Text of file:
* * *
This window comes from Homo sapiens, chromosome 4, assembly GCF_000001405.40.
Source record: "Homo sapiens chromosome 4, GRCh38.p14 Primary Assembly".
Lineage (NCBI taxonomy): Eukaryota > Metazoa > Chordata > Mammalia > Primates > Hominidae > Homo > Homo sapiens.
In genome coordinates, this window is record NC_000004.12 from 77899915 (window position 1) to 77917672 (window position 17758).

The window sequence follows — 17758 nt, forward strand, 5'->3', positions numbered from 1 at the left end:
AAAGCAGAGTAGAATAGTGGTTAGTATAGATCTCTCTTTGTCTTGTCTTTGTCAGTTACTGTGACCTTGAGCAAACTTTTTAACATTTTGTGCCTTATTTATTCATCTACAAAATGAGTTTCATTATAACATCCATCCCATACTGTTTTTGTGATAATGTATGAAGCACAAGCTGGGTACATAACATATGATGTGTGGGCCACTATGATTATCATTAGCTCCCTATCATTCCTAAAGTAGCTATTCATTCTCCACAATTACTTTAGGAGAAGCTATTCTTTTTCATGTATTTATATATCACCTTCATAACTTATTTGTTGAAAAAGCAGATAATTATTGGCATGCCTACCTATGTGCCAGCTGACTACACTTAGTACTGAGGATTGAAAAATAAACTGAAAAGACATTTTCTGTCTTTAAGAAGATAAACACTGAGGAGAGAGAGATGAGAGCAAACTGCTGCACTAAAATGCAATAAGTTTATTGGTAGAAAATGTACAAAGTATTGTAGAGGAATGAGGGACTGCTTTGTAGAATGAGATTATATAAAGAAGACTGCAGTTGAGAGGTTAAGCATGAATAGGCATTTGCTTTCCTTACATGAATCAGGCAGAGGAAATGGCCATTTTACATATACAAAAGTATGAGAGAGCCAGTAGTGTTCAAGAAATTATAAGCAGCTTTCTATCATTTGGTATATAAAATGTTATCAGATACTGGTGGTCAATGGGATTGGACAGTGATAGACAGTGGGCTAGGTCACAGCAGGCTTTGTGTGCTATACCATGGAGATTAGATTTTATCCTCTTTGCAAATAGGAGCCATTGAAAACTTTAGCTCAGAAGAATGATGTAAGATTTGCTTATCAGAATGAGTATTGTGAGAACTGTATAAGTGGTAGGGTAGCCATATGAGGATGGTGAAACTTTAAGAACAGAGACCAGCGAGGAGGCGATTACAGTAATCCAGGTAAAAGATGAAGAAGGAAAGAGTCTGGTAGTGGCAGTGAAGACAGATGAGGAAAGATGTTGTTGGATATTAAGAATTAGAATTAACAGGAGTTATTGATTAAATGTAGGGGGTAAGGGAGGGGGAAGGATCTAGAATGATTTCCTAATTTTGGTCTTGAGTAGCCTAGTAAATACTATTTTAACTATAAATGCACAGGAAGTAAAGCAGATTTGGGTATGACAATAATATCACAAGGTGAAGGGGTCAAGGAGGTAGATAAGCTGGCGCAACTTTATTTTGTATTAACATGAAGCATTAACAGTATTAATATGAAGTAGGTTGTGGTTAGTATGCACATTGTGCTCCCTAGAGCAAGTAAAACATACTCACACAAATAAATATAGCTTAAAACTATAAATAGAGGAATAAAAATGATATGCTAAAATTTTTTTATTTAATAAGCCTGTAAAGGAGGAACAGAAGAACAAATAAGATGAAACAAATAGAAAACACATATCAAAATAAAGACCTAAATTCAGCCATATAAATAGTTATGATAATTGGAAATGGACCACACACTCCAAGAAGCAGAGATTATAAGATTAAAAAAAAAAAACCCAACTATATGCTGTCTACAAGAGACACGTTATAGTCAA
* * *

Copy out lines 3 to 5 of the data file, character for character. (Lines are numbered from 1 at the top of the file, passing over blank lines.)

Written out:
Lineage (NCBI taxonomy): Eukaryota > Metazoa > Chordata > Mammalia > Primates > Hominidae > Homo > Homo sapiens.
In genome coordinates, this window is record NC_000004.12 from 77899915 (window position 1) to 77917672 (window position 17758).

The window sequence follows — 17758 nt, forward strand, 5'->3', positions numbered from 1 at the left end: